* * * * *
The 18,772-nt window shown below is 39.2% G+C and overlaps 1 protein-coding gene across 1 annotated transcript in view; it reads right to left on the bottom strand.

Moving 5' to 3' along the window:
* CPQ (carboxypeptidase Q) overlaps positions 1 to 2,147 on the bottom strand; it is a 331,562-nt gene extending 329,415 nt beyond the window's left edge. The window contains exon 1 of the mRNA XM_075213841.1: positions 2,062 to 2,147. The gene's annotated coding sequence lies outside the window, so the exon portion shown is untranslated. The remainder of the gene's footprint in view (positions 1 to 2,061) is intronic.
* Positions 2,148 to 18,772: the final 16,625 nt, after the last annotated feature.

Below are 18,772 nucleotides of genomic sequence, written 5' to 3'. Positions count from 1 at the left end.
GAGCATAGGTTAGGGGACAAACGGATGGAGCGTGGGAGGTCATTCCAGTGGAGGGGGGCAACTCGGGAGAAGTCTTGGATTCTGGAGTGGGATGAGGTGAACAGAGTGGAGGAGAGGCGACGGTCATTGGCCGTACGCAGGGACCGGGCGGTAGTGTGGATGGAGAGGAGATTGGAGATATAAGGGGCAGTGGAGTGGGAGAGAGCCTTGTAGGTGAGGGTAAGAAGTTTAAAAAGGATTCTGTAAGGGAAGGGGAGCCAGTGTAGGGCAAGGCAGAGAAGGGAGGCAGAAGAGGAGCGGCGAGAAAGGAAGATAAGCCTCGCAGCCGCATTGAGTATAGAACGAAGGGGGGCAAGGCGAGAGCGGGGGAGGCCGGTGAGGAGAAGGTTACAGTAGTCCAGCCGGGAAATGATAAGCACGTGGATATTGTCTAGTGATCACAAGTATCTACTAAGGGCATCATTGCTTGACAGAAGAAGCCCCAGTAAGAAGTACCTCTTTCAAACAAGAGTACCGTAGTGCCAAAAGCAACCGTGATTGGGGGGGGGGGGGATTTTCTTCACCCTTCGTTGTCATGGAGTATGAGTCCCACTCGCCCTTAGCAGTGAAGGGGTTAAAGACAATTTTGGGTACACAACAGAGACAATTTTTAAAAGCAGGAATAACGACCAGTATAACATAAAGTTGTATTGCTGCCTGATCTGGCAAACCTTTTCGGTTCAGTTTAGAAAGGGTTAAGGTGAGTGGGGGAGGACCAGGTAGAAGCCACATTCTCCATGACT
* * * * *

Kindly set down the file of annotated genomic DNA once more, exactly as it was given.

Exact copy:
The 18,772-nt window shown below is 39.2% G+C and overlaps 1 protein-coding gene across 1 annotated transcript in view; it reads right to left on the bottom strand.

Moving 5' to 3' along the window:
* CPQ (carboxypeptidase Q) overlaps positions 1 to 2,147 on the bottom strand; it is a 331,562-nt gene extending 329,415 nt beyond the window's left edge. The window contains exon 1 of the mRNA XM_075213841.1: positions 2,062 to 2,147. The gene's annotated coding sequence lies outside the window, so the exon portion shown is untranslated. The remainder of the gene's footprint in view (positions 1 to 2,061) is intronic.
* Positions 2,148 to 18,772: the final 16,625 nt, after the last annotated feature.

Below are 18,772 nucleotides of genomic sequence, written 5' to 3'. Positions count from 1 at the left end.
GAGCATAGGTTAGGGGACAAACGGATGGAGCGTGGGAGGTCATTCCAGTGGAGGGGGGCAACTCGGGAGAAGTCTTGGATTCTGGAGTGGGATGAGGTGAACAGAGTGGAGGAGAGGCGACGGTCATTGGCCGTACGCAGGGACCGGGCGGTAGTGTGGATGGAGAGGAGATTGGAGATATAAGGGGCAGTGGAGTGGGAGAGAGCCTTGTAGGTGAGGGTAAGAAGTTTAAAAAGGATTCTGTAAGGGAAGGGGAGCCAGTGTAGGGCAAGGCAGAGAAGGGAGGCAGAAGAGGAGCGGCGAGAAAGGAAGATAAGCCTCGCAGCCGCATTGAGTATAGAACGAAGGGGGGCAAGGCGAGAGCGGGGGAGGCCGGTGAGGAGAAGGTTACAGTAGTCCAGCCGGGAAATGATAAGCACGTGGATATTGTCTAGTGATCACAAGTATCTACTAAGGGCATCATTGCTTGACAGAAGAAGCCCCAGTAAGAAGTACCTCTTTCAAACAAGAGTACCGTAGTGCCAAAAGCAACCGTGATTGGGGGGGGGGGGGATTTTCTTCACCCTTCGTTGTCATGGAGTATGAGTCCCACTCGCCCTTAGCAGTGAAGGGGTTAAAGACAATTTTGGGTACACAACAGAGACAATTTTTAAAAGCAGGAATAACGACCAGTATAACATAAAGTTGTATTGCTGCCTGATCTGGCAAACCTTTTCGGTTCAGTTTAGAAAGGGTTAAGGTGAGTGGGGGAGGACCAGGTAGAAGCCACATTCTCCATGACT